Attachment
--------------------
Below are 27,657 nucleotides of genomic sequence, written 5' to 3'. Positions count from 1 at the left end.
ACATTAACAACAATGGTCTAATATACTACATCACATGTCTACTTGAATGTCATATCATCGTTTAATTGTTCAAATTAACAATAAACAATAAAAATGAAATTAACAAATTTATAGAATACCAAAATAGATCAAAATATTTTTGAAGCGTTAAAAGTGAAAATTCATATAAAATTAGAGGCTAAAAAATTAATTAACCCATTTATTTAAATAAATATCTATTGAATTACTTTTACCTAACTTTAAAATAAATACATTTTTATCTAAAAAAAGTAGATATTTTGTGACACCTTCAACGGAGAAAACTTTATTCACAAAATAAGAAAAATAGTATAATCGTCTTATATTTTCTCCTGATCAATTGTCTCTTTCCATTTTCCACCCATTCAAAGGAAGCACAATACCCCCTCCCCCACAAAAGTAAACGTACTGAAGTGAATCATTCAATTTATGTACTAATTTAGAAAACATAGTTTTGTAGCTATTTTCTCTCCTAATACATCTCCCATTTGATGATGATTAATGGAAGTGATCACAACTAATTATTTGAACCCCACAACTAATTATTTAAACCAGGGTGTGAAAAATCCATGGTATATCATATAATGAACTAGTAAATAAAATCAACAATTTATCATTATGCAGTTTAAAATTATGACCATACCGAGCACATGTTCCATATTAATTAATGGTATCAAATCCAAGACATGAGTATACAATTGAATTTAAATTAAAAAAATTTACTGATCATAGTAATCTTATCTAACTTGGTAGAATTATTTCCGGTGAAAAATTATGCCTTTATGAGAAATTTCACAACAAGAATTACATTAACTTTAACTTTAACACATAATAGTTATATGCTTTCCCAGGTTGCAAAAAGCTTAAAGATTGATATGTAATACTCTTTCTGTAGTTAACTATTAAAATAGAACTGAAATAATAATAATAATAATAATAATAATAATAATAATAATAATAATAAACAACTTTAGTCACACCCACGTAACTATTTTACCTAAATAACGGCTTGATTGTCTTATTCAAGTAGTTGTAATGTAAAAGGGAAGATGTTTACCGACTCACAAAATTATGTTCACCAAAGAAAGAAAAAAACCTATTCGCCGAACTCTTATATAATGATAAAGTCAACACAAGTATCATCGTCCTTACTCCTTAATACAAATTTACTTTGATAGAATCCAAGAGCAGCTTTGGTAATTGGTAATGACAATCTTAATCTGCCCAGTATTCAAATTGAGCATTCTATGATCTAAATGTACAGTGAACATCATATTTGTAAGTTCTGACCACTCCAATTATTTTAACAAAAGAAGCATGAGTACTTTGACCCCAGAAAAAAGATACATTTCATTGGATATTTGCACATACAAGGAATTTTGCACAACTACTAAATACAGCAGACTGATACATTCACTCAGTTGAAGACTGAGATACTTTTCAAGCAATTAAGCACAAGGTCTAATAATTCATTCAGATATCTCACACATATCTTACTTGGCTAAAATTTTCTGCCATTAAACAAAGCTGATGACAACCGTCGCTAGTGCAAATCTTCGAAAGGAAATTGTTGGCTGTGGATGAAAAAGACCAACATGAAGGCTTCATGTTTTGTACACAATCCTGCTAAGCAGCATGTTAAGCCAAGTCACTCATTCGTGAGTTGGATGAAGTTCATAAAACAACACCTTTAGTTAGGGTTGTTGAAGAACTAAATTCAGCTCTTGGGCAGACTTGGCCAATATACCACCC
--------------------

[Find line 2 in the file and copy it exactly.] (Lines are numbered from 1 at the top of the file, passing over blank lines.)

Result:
ACATTAACAACAATGGTCTAATATACTACATCACATGTCTACTTGAATGTCATATCATCGTTTAATTGTTCAAATTAACAATAAACAATAAAAATGAAATTAACAAATTTATAGAATACCAAAATAGATCAAAATATTTTTGAAGCGTTAAAAGTGAAAATTCATATAAAATTAGAGGCTAAAAAATTAATTAACCCATTTATTTAAATAAATATCTATTGAATTACTTTTACCTAACTTTAAAATAAATACATTTTTATCTAAAAAAAGTAGATATTTTGTGACACCTTCAACGGAGAAAACTTTATTCACAAAATAAGAAAAATAGTATAATCGTCTTATATTTTCTCCTGATCAATTGTCTCTTTCCATTTTCCACCCATTCAAAGGAAGCACAATACCCCCTCCCCCACAAAAGTAAACGTACTGAAGTGAATCATTCAATTTATGTACTAATTTAGAAAACATAGTTTTGTAGCTATTTTCTCTCCTAATACATCTCCCATTTGATGATGATTAATGGAAGTGATCACAACTAATTATTTGAACCCCACAACTAATTATTTAAACCAGGGTGTGAAAAATCCATGGTATATCATATAATGAACTAGTAAATAAAATCAACAATTTATCATTATGCAGTTTAAAATTATGACCATACCGAGCACATGTTCCATATTAATTAATGGTATCAAATCCAAGACATGAGTATACAATTGAATTTAAATTAAAAAAATTTACTGATCATAGTAATCTTATCTAACTTGGTAGAATTATTTCCGGTGAAAAATTATGCCTTTATGAGAAATTTCACAACAAGAATTACATTAACTTTAACTTTAACACATAATAGTTATATGCTTTCCCAGGTTGCAAAAAGCTTAAAGATTGATATGTAATACTCTTTCTGTAGTTAACTATTAAAATAGAACTGAAATAATAATAATAATAATAATAATAATAATAATAATAATAATAATAAACAACTTTAGTCACACCCACGTAACTATTTTACCTAAATAACGGCTTGATTGTCTTATTCAAGTAGTTGTAATGTAAAAGGGAAGATGTTTACCGACTCACAAAATTATGTTCACCAAAGAAAGAAAAAAACCTATTCGCCGAACTCTTATATAATGATAAAGTCAACACAAGTATCATCGTCCTTACTCCTTAATACAAATTTACTTTGATAGAATCCAAGAGCAGCTTTGGTAATTGGTAATGACAATCTTAATCTGCCCAGTATTCAAATTGAGCATTCTATGATCTAAATGTACAGTGAACATCATATTTGTAAGTTCTGACCACTCCAATTATTTTAACAAAAGAAGCATGAGTACTTTGACCCCAGAAAAAAGATACATTTCATTGGATATTTGCACATACAAGGAATTTTGCACAACTACTAAATACAGCAGACTGATACATTCACTCAGTTGAAGACTGAGATACTTTTCAAGCAATTAAGCACAAGGTCTAATAATTCATTCAGATATCTCACACATATCTTACTTGGCTAAAATTTTCTGCCATTAAACAAAGCTGATGACAACCGTCGCTAGTGCAAATCTTCGAAAGGAAATTGTTGGCTGTGGATGAAAAAGACCAACATGAAGGCTTCATGTTTTGTACACAATCCTGCTAAGCAGCATGTTAAGCCAAGTCACTCATTCGTGAGTTGGATGAAGTTCATAAAACAACACCTTTAGTTAGGGTTGTTGAAGAACTAAATTCAGCTCTTGGGCAGACTTGGCCAATATACCACCC